Isle of the Dead, a Val Lewton-produced Poverty Row programmer, is a good example of why B movies are B movies. The story could be interesting: A small group of people in an isolated setting (in this case, a small Greek island) are forced to deal with a threat to their lives (in this case, a nasty pestilence called septicemic plague). In the course of the movie some will live and some will die, some will prove brave and some will go mad, some will swear there is an evil force and some will blame things on the wind and the fleas. And yet, while Boris Karloff does a fine job as the aging General Nikolas Pherides, the rest of the cast demonstrate why they never broke out of Poverty Row.
It's 1912 and we're in the middle of the Greek wars. The General has won a victory, but there are many dead on the darkened battlefield. He is a hard man, driven by duty and patriotism, yet fair by his standards. He's not without warmth and friendliness. He and Oliver Davis (Marc Cramer), an American reporter, visit a small island used for decades as a place of burial, where his dead wife lies in a crypt. The island is just off the coast where the General's army is encamped. They find the crypt has been forced open and the body missing.
On this isolated little crag of an island they find a large stone house where there lives an assortment of humanity: a Swiss archeologist; his severe Greek housekeeper from whom he bought the house; Thea (Ellen Drew), a beautiful young servant; and three guests...soon to be just two. One of the guests, in the middle of dinner, declares he feels ill and staggers to his room. He is soon dead of the plague.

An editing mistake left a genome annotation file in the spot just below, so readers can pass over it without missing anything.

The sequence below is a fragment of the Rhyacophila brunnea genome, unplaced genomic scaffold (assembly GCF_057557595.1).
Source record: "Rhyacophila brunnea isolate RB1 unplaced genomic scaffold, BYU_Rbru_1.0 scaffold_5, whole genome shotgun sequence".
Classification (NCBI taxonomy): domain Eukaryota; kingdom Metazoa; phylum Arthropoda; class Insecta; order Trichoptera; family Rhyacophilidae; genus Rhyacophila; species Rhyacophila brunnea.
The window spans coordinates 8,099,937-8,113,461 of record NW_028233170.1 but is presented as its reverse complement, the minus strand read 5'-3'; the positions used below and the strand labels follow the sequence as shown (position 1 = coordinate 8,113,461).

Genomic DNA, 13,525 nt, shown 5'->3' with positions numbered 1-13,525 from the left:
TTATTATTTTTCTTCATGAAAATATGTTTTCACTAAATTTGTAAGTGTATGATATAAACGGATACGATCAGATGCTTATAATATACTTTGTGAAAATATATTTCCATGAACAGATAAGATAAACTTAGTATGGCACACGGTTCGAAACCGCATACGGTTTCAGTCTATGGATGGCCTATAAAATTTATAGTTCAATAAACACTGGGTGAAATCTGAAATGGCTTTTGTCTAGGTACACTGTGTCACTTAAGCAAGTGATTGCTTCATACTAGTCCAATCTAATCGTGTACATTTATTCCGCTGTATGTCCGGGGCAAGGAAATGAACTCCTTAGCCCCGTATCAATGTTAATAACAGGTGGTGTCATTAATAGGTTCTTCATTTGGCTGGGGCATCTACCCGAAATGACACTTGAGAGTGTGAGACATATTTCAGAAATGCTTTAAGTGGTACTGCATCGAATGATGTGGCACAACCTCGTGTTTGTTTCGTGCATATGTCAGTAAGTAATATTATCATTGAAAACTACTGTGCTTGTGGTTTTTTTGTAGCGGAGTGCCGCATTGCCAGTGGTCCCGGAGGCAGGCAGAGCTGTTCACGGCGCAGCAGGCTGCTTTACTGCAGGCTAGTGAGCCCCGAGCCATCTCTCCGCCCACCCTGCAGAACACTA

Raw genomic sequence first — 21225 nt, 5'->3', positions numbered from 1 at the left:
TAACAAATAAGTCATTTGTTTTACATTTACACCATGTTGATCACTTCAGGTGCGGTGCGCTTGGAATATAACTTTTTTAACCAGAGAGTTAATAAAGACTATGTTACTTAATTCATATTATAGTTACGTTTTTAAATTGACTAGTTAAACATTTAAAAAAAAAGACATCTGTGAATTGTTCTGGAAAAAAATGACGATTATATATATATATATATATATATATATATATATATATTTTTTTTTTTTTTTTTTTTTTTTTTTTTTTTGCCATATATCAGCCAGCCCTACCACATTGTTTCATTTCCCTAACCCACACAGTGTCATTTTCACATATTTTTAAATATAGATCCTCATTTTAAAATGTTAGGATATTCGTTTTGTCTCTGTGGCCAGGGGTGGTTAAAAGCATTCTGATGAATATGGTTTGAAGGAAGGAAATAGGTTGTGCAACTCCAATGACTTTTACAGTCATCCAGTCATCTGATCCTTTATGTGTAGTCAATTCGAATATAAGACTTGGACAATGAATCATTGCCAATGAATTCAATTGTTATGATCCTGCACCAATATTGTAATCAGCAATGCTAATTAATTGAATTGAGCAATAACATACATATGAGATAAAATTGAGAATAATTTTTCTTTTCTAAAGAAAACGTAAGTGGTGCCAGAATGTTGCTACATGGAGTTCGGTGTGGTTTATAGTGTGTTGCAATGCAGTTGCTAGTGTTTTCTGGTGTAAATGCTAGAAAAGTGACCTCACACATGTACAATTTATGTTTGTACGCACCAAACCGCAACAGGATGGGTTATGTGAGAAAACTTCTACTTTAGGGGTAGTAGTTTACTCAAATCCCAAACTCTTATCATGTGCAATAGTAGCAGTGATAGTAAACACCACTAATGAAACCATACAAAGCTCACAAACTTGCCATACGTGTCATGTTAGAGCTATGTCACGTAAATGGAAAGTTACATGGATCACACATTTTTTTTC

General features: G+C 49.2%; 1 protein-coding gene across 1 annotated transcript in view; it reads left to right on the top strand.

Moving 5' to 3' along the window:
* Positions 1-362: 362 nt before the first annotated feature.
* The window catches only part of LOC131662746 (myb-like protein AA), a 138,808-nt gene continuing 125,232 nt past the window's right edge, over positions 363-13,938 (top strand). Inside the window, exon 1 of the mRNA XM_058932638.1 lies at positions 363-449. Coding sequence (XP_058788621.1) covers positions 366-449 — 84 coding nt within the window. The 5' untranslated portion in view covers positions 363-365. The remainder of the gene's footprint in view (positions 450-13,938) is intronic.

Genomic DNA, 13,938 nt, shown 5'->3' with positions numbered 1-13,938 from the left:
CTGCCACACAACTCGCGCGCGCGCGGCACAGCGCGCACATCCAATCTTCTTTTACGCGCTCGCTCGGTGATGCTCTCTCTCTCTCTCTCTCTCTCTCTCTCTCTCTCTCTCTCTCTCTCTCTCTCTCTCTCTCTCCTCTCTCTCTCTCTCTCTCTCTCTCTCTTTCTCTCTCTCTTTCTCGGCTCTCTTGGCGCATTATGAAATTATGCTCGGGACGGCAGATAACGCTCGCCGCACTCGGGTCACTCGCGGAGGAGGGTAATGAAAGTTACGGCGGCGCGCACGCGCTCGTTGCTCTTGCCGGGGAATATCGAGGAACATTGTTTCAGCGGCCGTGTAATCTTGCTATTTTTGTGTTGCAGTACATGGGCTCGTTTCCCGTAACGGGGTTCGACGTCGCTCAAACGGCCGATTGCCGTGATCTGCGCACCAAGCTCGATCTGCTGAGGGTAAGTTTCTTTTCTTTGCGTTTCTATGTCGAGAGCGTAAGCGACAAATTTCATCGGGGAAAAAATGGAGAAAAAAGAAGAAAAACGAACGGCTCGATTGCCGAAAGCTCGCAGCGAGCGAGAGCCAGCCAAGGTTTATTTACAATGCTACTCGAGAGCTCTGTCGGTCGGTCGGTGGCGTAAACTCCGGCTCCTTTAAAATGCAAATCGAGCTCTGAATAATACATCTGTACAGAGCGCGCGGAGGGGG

The General orders an army doctor come over who confirms their worst fears. The General is determined to fight the plague and keep it from infecting his army. He takes charge of the house. He insists that no one may leave the island. They all can only wait and hope the plague strikes no more of them down.
And all this time the housekeeper whispers about death and demons. She sees the work of the dreaded vorvolaka, a wolf spirit in human form, and she insists the vorvolaka has taken the shape of the servant girl. As people die, we have noble death, madness, a live burial and, in at least one case, the triumph of superstition.
What to make of this? The first half of the movie is a taut look at people reacting under pressure, led by the excellent performance of Boris Karloff. We start out on a Greek battlefield at night, filled with the groaning wounded and the dead in carts being hauled to speedy mass burials. "The rider on the pale horse is pestilence," explains General Pherides to the reporter, "and he follows the wars."
Then we're off on a small boat to the dark, well-imagined mountainous island, full of rocky, steep paths, threatening trees, a mouldering crypt and crashing waves below a cliff. We meet the cast and, at dinner, see their tentativeness. We can take a measure of their characters.
But then the second half of the movie is upon us. We're in the middle of a corny Hollywood horror story with awkward acting (except for Karloff) and even cornier dialogue.
"The vorvolaka still lives," whispers the crone of a housekeeper, "rose-cheeked and full of blood!" We're in the poverty-row world of white gauzy gowns slipping around corners, of creaking caskets, a mad death scene, a vicious-looking trident and a leap off a cliff. Isle of the Dead has become predictable. The movie has great atmosphere and Karloff. It's enough for a strong beginning but not enough for a strong ending.
I particularly enjoyed two members of the cast, in addition to Karloff. One, Skelton Knaggs, is only on screen for a couple of minutes. Knaggs had a distinctive-looking face, weak, ugly and unhealthy. Combined with his whiny voice, he was hard to ignore. In another Val Lewton-produced movie, The Ghost Ship, he plays a deaf-mute who, it's true, narrates the story.
The other actor I liked is a woman named Katherine Emery. She plays the ill wife of a British diplomat. Emery has a cultured, precise and unhurried voice. Close your eyes and you'd swear you were listening to Mercedes McCambridge. To see her in full dominant mode, watch Eyes in the Night.